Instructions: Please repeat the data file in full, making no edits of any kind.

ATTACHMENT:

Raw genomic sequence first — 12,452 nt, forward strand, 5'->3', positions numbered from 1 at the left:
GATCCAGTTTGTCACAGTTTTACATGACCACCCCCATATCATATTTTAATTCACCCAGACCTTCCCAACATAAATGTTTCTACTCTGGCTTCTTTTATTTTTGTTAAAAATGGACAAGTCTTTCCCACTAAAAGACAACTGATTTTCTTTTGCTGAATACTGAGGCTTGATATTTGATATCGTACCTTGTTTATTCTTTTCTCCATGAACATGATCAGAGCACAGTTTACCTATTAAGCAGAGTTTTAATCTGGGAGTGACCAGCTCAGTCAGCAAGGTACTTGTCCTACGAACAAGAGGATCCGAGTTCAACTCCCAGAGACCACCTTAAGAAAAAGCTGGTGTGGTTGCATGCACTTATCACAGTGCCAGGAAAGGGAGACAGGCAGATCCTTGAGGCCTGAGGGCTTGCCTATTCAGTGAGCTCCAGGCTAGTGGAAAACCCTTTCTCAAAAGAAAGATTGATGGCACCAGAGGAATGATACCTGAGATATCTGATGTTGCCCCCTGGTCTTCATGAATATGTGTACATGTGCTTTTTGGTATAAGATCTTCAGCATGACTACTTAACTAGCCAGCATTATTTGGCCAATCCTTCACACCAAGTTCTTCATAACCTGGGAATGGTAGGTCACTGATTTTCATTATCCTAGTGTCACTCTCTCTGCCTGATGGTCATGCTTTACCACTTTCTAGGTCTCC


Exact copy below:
Raw genomic sequence first — 12,452 nt, forward strand, 5'->3', positions numbered from 1 at the left:
GATCCAGTTTGTCACAGTTTTACATGACCACCCCCATATCATATTTTAATTCACCCAGACCTTCCCAACATAAATGTTTCTACTCTGGCTTCTTTTATTTTTGTTAAAAATGGACAAGTCTTTCCCACTAAAAGACAACTGATTTTCTTTTGCTGAATACTGAGGCTTGATATTTGATATCGTACCTTGTTTATTCTTTTCTCCATGAACATGATCAGAGCACAGTTTACCTATTAAGCAGAGTTTTAATCTGGGAGTGACCAGCTCAGTCAGCAAGGTACTTGTCCTACGAACAAGAGGATCCGAGTTCAACTCCCAGAGACCACCTTAAGAAAAAGCTGGTGTGGTTGCATGCACTTATCACAGTGCCAGGAAAGGGAGACAGGCAGATCCTTGAGGCCTGAGGGCTTGCCTATTCAGTGAGCTCCAGGCTAGTGGAAAACCCTTTCTCAAAAGAAAGATTGATGGCACCAGAGGAATGATACCTGAGATATCTGATGTTGCCCCCTGGTCTTCATGAATATGTGTACATGTGCTTTTTGGTATAAGATCTTCAGCATGACTACTTAACTAGCCAGCATTATTTGGCCAATCCTTCACACCAAGTTCTTCATAACCTGGGAATGGTAGGTCACTGATTTTCATTATCCTAGTGTCACTCTCTCTGCCTGATGGTCATGCTTTACCACTTTCTAGGTCTCC